"The Galaxy And The Quasar". Source: NASA Astronomy Picture of the Day Collection
"The Galaxy And The Quasar". Source: NASA Astronomy Picture of the Day Collection
19 December 2011

UQ astrophysicist Dr Tamara Davis, together with researchers from Denmark, has earned 4th spot on Physics World magazine’s top 10 scientific breakthroughs in 2011, for developing a groundbreaking method to measure cosmic distances in the universe using light from quasars.

Determining accurate distances to celestial objects is the key to establishing the age and energy density of the universe. Quasars, which are active galaxies fuelled by the black hole at their heart, are found just about everywhere in the universe and outshine almost all other sources of light, making them ideal for measuring these distances.

“I was stunned to be chosen amongst the top ten breakthroughs of the year, partly because this is a discovery of a technique, rather than a fundamental discovery about the
universe,” Dr Davis said.

“However, they’re acknowledging this as a breakthrough because every time a new way to
measure the universe is discovered, it seems new knowledge soon follows – the discovery that supernovae could be used as distance indicators led to the discovery of the acceleration of the universe, and this year’s Nobel prize in physics.”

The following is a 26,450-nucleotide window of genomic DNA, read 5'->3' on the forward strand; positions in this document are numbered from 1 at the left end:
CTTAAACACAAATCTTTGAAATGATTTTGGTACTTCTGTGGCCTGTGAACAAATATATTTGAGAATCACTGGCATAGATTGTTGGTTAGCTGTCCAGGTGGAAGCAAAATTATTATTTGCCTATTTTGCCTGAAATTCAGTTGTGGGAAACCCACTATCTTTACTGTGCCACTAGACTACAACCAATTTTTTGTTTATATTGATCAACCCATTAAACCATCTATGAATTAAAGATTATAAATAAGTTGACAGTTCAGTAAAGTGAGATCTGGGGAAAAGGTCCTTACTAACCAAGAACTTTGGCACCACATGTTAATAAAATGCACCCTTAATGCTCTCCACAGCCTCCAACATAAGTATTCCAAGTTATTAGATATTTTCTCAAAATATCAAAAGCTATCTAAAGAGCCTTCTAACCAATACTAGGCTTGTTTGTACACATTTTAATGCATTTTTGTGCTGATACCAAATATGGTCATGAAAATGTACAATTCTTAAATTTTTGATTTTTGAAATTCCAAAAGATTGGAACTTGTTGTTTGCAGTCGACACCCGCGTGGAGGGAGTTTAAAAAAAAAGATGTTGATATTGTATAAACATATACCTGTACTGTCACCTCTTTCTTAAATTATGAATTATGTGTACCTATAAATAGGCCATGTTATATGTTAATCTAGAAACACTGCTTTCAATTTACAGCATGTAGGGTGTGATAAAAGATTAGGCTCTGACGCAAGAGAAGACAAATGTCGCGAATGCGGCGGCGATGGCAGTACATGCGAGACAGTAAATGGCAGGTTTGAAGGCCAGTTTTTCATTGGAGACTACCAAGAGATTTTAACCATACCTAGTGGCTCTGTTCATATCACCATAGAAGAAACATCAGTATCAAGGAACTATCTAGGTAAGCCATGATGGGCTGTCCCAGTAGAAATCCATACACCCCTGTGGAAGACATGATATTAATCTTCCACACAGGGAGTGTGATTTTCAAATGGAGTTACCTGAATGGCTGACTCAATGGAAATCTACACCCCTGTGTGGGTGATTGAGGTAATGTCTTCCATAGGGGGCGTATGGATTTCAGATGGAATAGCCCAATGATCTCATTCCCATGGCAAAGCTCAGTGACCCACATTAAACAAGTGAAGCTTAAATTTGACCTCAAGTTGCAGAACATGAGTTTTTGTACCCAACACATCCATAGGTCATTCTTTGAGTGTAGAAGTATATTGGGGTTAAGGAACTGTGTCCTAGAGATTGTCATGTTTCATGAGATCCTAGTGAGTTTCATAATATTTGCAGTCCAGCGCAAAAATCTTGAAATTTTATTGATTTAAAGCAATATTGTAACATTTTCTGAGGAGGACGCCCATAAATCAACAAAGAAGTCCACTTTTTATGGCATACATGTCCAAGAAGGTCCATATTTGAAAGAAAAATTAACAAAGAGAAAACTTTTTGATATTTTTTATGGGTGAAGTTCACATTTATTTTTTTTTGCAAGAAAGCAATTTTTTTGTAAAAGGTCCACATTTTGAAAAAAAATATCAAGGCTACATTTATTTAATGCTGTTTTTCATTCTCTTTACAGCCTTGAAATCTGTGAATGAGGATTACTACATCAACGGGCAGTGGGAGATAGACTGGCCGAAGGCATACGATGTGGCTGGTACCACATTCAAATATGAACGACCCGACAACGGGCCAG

Dr Davis, from UQ’s School of Mathematics and Physics, worked with researchers Dr Darach Watson, Dr Kelly Denney and Dr Marianne Vestergaard at the Niels Bohr Institute in Denmark.

The secret to calculating astronomical distances is to be able to know how bright something is intrinsically. In the 1990s, it was discovered that supernovae could be used as “standard candles”.

The team's new discovery shows that quasars can be used in a similar way, and as quasars are more luminous than supernovae they can potentially be used to determine much larger distances.

“Quasars don’t disappear after a couple of months like supernovae do. That means that in addition to being observed out to greater distances, repeat observations can be conducted to make the measurements more accurate,” Dr Davis said.

Physics World is a specialist magazine of UK’s Institute of Physics. In deciding the top 10 breakthroughs of the year, the editorial team looked at factors such as the fundamental importance of the research, its significant advance in knowledge, its strong connection between theory and experiment, as well as its general interest to all physicists.

“We are particularly impressed with how you and your colleagues have expanded astronomers’ ability to look back in time using (quasars), objects that are ubiquitous in the universe,” reads the citation from Physics World.

Dr Davis is an ARC Future Fellow, and winner of numerous prestigious awards, including the AIP Women in Physics Lecturer award (2011), L'Oréal Women in Science Award (2009), the Louise Webster Award (2009), and most recently, the overall winner of the 2011 Queensland Young Tall Poppy Science Awards.

Media: Dr Tamara Davis (0432 526 989, tamarad@physics.uq.edu.au) or Aarti Kapoor (07 3346 9935, a.kapoor@uq.edu.au)